This article originally appeared in Prairie Homeboy Companion.
I hadn’t thought about Henrik Ibsen’s “An Enemy of the People” in quite a while. Yet, I couldn’t help but think about the play as I read about the hatchet to be taken to the Great Lakes Restoration Initiative.
Details of the administration’s budget plans propose slashing the initiative’s funding by 97 percent. Lake restoration is going to take more than $10 million a year.
Journalists are the people’s enemy say the president and his aides. It’s an easy soundbite that might be juxtaposed in history when weighed against policies like this.
An outgrowth of President George Bush’s 2004 Executive Order creating an intergovernmental task force, this Environmental Protection Agency initiative got underway six years later as a way to undo a century of harm to the world’s largest fresh water system that provides more than a million jobs and tens of millions of dollars in annual salaries and revenue.
“An Enemy of the People” is a moral argument about competing professional and personal oaths, as well as contesting interests — public health versus economic stability. The play highlights the complications and contradiction of real life, and the alienation of people who stick to their principals in the face of powerful people. Things true in nineteenth century Norway or twenty-first century middle America. (Coincidentally, the local newspapermen chicken out when it comes to exposing corruption.)
Today’s fight is about the contradictory role of government: chop government reach to hasten job creation; preserve a natural resource thrives long past the span of a presidency or a generation.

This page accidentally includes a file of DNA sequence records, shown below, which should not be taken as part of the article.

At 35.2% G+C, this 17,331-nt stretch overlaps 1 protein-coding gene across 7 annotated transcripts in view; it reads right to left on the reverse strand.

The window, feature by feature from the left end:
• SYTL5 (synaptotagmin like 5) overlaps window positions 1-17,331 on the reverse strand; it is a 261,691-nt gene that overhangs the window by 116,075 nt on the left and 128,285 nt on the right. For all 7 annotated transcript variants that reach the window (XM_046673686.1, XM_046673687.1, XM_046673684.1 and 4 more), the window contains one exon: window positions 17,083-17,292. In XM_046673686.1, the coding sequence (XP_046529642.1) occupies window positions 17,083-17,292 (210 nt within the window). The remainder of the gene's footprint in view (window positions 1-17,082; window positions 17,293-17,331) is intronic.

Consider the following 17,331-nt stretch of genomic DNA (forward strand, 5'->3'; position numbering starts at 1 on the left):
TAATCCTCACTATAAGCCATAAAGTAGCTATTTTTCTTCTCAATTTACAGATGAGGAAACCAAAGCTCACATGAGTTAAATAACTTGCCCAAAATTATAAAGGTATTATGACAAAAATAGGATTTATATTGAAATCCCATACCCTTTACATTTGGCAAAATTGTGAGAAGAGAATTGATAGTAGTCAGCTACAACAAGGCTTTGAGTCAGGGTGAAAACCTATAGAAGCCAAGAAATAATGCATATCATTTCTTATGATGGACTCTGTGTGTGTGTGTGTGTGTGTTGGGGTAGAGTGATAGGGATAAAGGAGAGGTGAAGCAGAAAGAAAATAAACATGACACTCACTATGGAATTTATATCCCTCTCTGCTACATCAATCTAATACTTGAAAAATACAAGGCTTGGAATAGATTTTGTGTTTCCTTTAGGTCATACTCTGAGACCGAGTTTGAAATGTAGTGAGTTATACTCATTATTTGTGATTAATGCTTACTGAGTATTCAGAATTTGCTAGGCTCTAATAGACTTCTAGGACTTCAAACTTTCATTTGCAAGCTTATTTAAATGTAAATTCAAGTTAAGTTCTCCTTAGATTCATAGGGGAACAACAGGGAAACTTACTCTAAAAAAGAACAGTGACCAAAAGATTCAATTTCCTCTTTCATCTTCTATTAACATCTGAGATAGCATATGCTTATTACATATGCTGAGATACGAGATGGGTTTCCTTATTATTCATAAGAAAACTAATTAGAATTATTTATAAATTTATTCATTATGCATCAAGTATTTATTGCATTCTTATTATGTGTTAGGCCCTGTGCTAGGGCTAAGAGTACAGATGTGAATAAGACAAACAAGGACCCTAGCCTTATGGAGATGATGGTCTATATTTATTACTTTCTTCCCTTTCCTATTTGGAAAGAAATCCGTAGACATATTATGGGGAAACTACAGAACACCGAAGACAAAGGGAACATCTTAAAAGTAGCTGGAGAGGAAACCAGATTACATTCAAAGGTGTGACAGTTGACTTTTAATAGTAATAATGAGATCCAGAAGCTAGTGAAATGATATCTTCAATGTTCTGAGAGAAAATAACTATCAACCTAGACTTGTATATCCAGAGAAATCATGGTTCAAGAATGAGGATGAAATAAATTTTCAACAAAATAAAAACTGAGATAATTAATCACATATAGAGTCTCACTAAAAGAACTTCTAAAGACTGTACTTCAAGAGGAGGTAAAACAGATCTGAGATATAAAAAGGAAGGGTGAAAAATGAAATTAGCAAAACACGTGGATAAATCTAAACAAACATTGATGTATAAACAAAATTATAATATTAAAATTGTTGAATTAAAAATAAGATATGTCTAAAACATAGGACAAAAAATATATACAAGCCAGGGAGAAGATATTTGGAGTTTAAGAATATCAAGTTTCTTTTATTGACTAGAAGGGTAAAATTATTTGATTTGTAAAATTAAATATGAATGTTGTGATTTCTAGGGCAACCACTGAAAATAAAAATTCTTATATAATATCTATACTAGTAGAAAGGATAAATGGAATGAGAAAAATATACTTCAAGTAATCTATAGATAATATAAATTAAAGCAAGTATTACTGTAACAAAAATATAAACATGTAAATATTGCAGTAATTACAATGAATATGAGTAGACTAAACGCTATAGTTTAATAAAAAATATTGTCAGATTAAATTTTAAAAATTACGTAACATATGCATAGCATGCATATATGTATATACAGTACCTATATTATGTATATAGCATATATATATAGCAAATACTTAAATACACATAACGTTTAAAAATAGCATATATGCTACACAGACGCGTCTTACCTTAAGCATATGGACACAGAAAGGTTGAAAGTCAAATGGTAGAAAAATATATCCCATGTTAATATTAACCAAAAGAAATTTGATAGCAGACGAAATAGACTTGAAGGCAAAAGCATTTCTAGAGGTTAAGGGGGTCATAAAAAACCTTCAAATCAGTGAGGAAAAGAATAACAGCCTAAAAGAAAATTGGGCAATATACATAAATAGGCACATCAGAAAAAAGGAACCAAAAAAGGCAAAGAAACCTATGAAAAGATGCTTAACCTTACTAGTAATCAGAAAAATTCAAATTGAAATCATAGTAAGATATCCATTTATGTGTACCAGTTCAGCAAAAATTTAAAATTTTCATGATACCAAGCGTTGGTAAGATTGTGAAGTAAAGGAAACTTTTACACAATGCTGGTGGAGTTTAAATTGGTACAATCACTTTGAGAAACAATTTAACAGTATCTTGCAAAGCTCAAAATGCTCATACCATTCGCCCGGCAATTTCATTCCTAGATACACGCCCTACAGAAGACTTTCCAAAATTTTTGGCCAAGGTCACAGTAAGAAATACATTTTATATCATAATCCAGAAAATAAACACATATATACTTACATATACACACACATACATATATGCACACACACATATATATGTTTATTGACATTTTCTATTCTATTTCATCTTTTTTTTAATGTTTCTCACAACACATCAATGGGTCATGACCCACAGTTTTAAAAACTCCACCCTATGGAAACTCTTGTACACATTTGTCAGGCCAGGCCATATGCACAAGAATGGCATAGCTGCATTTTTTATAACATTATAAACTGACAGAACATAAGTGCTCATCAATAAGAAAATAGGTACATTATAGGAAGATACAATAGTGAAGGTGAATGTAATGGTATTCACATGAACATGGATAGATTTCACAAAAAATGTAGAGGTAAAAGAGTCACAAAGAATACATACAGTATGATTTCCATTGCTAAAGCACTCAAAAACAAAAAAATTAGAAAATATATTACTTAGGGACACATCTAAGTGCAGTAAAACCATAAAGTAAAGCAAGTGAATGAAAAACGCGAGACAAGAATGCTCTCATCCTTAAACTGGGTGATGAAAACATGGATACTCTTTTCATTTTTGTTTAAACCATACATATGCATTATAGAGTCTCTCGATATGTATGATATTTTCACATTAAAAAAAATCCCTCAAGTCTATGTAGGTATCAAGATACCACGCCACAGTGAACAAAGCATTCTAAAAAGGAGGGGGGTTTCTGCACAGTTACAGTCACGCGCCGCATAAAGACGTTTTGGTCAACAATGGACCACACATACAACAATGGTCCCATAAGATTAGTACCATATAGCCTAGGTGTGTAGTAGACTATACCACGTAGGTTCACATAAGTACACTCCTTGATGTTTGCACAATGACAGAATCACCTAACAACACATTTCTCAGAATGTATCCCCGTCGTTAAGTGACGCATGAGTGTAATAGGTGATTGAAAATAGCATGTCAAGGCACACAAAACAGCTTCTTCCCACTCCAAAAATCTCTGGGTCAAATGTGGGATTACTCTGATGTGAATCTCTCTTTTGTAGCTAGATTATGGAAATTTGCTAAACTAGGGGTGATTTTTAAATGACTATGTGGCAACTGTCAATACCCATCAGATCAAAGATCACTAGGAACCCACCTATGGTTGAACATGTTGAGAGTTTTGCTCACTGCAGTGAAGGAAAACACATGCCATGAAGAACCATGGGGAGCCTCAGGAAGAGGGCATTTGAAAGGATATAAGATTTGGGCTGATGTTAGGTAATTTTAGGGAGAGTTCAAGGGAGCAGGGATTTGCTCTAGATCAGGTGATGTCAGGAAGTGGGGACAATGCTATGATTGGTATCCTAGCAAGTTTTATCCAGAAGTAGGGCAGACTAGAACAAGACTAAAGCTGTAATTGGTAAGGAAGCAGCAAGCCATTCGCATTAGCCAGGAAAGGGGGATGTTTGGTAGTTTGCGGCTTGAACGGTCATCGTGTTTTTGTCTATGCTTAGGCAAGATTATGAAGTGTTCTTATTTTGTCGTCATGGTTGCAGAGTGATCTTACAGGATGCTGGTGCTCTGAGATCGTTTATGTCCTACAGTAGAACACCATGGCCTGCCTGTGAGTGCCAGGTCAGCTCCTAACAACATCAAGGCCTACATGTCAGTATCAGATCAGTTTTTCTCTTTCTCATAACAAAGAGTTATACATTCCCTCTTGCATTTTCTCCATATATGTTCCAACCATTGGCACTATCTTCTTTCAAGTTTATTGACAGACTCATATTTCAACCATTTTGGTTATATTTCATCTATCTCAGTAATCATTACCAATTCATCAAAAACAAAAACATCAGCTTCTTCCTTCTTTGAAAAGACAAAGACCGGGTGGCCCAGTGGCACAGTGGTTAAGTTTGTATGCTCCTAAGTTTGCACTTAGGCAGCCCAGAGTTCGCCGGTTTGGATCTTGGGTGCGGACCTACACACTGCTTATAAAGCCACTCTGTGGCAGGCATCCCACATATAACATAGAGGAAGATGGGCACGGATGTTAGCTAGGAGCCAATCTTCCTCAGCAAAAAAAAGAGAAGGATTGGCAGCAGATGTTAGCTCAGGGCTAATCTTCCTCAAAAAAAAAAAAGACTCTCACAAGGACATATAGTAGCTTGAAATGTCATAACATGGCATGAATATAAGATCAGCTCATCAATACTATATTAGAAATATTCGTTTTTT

Since 2010, $2.2 billion has been spent of projects, an investment lauded by Indiana’s Hoosier Environmental Council.
“Every dollar invested in Great Lakes restoration generates between $2 (Brookings Institute) and $6 (Grand Valley State University) in economic returns,” according to the council statement in 2014.
The Lakes create a combined 1.5 million jobs, $50 billion in annual wages, and $60 in annual revenue. It’s “arguably one of the best investments in the United States budget,” the council says.
Rather than cut the GLRI, there appears to be a growing consensus that the White House Office of Management and Budget’s gamble on the Lakes is shortsighted.
The move has sparked bipartisan letters from Congressional delegations, denunciation from organization representing 125 U.S and Canadian mayors, and condemnation from newspaper editorial boards and on op-ed pages in both the United States and Canada.
They know that the Lakes are not ecologically robust. And Toledo’s 2014 water crisis highlights the perilous nature of the fragile ecosystem.
A toxic algal bloom forced a three-day shutdown of water to 400,000 people, a bloom traced to the Maumee River that flows out of Fort Wayne.
Fiddling with the GLRI could have consequences that literally float near my home, which is at the southern end of the Great Lakes basin.